Mycoprotein first emerged in the early 1960s when the British Industrialist Lord Rank sought to find a new safe and alternative source of protein that could be used to offset the global food crisis fueled by population growth.1 By 1967, Lord Rank and the Rank Hovis McDougall group had tested more than 3000 soil organism samples from across the world and identified Fusarium venenatum from a garden in Marlow, Buckinghamshire, in the United Kingdom.1 It was discovered that this aerobic microfungus could convert carbohydrate into protein—a process that could be applied on a larger scale to produce food-grade protein, today known as mycoprotein (Figure 1). Mycoprotein was approved for sale by the UK Ministry of Agriculture, Fisheries, and Food in 1985 and is now produced by Marlow Foods in three 150 000-L fermenters each capable of producing ca. 2 tonnes per hour of mycoprotein.2 In its first stage of production, F venenatum is grown in an aerobic fermentation system using carbohydrate and nutrient substrates required for growth.3 The mycelium of the fungus is then heat-treated to reduce the ribonucleic acid content to approved levels. Once the ribonucleic acid levels are reduced, the suspended hyphae are centrifuged and recovered and the supernatant contains mycoprotein.4 Steaming, chilling, and freezing processes during the final stages of production give mycoprotein a meat-like structure similar to chicken when observed under a microscope (Figure 2). Table 1 compares the nutritional composition of mycoprotein and Quorn mince, which is around 88% mycoprotein by weight.5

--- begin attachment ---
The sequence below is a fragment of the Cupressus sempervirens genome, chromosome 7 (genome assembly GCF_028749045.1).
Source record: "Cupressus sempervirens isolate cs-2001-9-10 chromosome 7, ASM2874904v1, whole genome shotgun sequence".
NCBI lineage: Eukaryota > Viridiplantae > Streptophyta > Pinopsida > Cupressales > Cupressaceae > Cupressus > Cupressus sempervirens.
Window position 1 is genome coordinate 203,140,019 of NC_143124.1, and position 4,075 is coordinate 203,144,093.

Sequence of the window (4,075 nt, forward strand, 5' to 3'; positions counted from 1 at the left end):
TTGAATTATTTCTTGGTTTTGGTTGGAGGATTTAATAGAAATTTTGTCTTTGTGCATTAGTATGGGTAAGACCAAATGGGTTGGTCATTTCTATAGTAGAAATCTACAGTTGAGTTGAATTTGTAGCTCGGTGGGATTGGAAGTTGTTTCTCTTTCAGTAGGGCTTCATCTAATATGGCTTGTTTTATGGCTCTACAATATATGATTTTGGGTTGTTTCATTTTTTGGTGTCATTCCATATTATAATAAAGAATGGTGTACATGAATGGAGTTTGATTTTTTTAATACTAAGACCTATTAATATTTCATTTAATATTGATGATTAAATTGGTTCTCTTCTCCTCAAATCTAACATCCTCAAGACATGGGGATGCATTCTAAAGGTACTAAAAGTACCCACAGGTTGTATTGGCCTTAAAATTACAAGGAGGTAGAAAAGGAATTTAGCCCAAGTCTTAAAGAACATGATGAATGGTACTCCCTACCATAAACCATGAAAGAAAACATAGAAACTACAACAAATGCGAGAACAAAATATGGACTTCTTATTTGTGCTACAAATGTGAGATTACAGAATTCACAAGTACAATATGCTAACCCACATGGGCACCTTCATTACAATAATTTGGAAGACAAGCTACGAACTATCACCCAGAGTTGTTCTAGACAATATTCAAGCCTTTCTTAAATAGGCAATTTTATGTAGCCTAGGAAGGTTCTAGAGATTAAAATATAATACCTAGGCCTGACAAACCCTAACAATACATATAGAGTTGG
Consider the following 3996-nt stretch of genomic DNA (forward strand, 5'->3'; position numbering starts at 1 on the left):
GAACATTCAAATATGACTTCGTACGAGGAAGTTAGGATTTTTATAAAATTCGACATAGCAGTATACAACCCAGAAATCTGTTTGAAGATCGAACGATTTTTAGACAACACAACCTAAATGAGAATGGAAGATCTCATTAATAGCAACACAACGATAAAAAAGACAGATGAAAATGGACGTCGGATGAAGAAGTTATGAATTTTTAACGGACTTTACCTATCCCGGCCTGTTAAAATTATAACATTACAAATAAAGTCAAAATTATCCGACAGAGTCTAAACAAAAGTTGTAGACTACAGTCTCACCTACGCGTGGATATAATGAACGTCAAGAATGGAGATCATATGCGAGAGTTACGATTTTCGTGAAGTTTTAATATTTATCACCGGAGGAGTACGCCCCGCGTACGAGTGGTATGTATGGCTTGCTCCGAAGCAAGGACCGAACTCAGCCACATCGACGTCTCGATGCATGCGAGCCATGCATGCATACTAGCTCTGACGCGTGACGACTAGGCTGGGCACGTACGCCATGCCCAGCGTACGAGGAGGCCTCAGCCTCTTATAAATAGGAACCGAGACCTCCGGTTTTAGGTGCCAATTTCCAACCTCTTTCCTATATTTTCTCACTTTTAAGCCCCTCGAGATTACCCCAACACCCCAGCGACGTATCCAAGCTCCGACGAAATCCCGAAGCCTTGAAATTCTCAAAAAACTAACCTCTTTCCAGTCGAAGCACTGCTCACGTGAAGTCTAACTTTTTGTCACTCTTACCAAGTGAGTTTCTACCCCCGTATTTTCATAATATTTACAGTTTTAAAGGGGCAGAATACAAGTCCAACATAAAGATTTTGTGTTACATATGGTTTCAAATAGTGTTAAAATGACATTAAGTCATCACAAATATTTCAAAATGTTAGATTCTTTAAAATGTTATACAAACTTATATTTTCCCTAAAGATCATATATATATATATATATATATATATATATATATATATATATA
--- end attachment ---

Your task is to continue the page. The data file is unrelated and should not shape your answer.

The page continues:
Currently, expanding populations and limiting natural resources are again leading to demands for alternative dietary proteins.6 It has been estimated that 1 billion people already have inadequate protein intakes.7 The global population is further expected to rise from the current 7.2 billion people to 9.6 billion by 2050, stretching protein shortfalls even further.7 Recent analysis from the US National Health and Nutrition Examination Survey (2001–2014) showed that teenage girls (14–18 years) and older (≥71 years) non-Hispanic black men are most likely to have inadequate protein intakes, with 11% and 13%, respectively, having population percentages below the Estimated Average Requirement (children aged 1–3 years, 0.87; children aged 4–13 years, 0.76; boys aged 14–18 years, 0.73; girls aged 14–18 years, 0.71; adults aged ≥19 years, 0.66 g protein kg−1 d−1).8 Alongside the need for more extended protein sources, trends are changing the form of protein that consumers desire. Flexitarianism, or semivegetarianism—a portmanteau of “flexible” and “vegetarian”—is a contemporary trend that is gaining popularity, especially among young women.9 The movement to reintegrate plant protein or sustainable meat substitutes alongside or instead of animal protein is also fast gaining momentum.6,10